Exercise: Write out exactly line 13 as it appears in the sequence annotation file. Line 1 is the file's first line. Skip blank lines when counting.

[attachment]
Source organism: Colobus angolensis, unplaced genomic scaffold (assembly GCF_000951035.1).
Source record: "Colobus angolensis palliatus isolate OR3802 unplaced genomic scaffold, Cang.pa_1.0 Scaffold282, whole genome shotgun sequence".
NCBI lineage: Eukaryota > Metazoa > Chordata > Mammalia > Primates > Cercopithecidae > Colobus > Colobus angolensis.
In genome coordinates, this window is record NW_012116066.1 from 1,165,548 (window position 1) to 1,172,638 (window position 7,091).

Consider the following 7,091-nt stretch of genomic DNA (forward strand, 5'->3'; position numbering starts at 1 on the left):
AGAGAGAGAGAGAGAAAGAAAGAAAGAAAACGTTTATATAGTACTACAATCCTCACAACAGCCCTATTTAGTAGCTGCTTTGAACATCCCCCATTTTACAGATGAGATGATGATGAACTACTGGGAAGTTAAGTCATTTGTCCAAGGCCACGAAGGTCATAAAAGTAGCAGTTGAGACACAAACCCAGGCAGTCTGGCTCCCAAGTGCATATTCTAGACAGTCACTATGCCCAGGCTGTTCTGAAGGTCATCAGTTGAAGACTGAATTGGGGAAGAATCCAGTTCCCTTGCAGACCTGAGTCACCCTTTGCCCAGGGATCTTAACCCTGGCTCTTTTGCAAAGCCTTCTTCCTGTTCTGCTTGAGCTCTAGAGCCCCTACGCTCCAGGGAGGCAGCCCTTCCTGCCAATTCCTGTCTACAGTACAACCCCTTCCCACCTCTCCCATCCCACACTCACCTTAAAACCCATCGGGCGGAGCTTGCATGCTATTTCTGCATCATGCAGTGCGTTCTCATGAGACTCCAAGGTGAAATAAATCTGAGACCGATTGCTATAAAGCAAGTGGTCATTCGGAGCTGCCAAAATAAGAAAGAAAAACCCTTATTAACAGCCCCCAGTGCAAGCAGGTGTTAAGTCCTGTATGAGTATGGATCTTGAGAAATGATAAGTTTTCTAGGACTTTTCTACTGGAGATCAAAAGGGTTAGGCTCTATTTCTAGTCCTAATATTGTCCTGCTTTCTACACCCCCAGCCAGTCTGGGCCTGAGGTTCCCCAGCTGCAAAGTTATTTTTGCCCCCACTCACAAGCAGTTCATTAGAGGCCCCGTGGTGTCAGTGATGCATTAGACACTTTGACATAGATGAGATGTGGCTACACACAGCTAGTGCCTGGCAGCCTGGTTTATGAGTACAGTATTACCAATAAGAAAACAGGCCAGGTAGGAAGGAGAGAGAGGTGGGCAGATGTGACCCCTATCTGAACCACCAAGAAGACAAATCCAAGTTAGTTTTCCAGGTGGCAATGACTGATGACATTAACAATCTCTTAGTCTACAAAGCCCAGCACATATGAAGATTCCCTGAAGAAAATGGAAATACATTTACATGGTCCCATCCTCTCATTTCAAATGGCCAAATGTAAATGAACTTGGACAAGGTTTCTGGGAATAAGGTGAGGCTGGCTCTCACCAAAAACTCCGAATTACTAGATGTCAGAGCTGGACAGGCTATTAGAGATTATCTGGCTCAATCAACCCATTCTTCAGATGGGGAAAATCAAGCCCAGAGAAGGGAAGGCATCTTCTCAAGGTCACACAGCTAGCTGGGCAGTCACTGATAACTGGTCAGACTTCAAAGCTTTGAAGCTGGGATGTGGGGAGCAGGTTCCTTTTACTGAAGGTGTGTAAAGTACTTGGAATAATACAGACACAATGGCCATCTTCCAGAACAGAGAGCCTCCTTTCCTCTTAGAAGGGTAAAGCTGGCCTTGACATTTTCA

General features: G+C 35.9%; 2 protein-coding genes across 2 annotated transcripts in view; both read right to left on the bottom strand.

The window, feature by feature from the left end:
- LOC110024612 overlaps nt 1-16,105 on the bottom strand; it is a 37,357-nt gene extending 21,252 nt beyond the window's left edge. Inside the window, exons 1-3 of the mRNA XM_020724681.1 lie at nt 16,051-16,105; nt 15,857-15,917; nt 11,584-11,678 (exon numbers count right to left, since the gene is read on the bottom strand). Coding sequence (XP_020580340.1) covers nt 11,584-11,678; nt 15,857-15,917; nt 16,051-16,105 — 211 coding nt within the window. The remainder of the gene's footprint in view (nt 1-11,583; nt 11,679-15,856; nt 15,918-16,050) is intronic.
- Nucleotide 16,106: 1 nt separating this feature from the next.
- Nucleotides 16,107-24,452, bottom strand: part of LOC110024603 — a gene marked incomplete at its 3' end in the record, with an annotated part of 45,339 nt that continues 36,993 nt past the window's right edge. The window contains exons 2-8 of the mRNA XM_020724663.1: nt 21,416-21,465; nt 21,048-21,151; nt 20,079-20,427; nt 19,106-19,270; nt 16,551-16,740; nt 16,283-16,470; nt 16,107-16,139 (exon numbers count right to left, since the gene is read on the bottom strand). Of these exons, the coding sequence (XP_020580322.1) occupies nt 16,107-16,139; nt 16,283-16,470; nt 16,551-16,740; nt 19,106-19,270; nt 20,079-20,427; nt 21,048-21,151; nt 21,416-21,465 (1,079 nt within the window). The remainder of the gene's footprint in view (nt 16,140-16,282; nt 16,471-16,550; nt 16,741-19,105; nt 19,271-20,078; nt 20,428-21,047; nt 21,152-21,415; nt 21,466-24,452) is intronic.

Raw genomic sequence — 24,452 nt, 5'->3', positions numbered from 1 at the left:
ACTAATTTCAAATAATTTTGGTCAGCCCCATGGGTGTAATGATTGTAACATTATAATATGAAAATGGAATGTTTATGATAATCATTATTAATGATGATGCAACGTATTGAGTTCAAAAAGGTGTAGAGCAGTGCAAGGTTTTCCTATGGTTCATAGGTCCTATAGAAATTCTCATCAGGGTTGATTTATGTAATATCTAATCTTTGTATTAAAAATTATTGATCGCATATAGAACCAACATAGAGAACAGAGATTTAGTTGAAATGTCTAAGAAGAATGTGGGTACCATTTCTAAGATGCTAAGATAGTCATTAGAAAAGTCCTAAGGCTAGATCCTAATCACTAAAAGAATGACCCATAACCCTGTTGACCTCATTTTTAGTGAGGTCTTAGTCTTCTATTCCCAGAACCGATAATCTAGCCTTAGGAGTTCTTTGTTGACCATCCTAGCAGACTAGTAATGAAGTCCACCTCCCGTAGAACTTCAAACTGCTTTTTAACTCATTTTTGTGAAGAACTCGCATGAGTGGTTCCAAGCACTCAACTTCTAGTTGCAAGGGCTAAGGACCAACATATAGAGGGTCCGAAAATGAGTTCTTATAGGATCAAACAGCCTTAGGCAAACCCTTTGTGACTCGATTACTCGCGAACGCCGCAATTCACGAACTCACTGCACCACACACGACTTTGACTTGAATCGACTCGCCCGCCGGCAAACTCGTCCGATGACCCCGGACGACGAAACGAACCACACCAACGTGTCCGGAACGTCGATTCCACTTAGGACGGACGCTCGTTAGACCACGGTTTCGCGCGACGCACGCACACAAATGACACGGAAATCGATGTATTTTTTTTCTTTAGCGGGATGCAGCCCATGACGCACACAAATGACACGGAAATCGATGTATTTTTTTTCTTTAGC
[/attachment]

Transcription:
ACTAATTTCAAATAATTTTGGTCAGCCCCATGGGTGTAATGATTGTAACATTATAATATGAAAATGGAATGTTTATGATAATCATTATTAATGATGATGCAACGTATTGAGTTCAAAAAGGTGTAGAGCAGTGCAAGGTTTTCCTATGGTTCATAGGTCCTATAGAAATTCTCATCAGGGTTGATTTATGTAATATCTAATCTTTGTATTAAAAATTATTGATCGCATATAGAACCAACATAGAGAACAGAGATTTAGTTGAAATGTCTAAGAAGAATGTGGGTACCATTTCTAAGATGCTAAGATAGTCATTAGAAAAGTCCTAAGGCTAGATCCTAATCACTAAAAGAATGACCCATAACCCTGTTGACCTCATTTTTAGTGAGGTCTTAGTCTTCTATTCCCAGAACCGATAATCTAGCCTTAGGAGTTCTTTGTTGACCATCCTAGCAGACTAGTAATGAAGTCCACCTCCCGTAGAACTTCAAACTGCTTTTTAACTCATTTTTGTGAAGAACTCGCATGAGTGGTTCCAAGCACTCAACTTCTAGTTGCAAGGGCTAAGGACCAACATATAGAGGGTCCGAAAATGAGTTCTTATAGGATCAAACAGCCTTAGGCAAACCCTTTGTGACTCGATTACTCGCGAACGCCGCAATTCACGAACTCACTGCACCACACACGACTTTGACTTGAATCGACTCGCCCGCCGGCAAACTCGTCCGATGACCCCGGACGACGAAACGAACCACACCAACGTGTCCGGAACGTCGATTCCACTTAGGACGGACGCTCGTTAGACCACGGTTTCGCGCGACGCACGCACACAAATGACACGGAAATCGATGTATTTTTTTTCTTTAGCGGGATGCAGCCCATGACGCACACAAATGACACGGAAATCGATGTATTTTTTTTCTTTAGC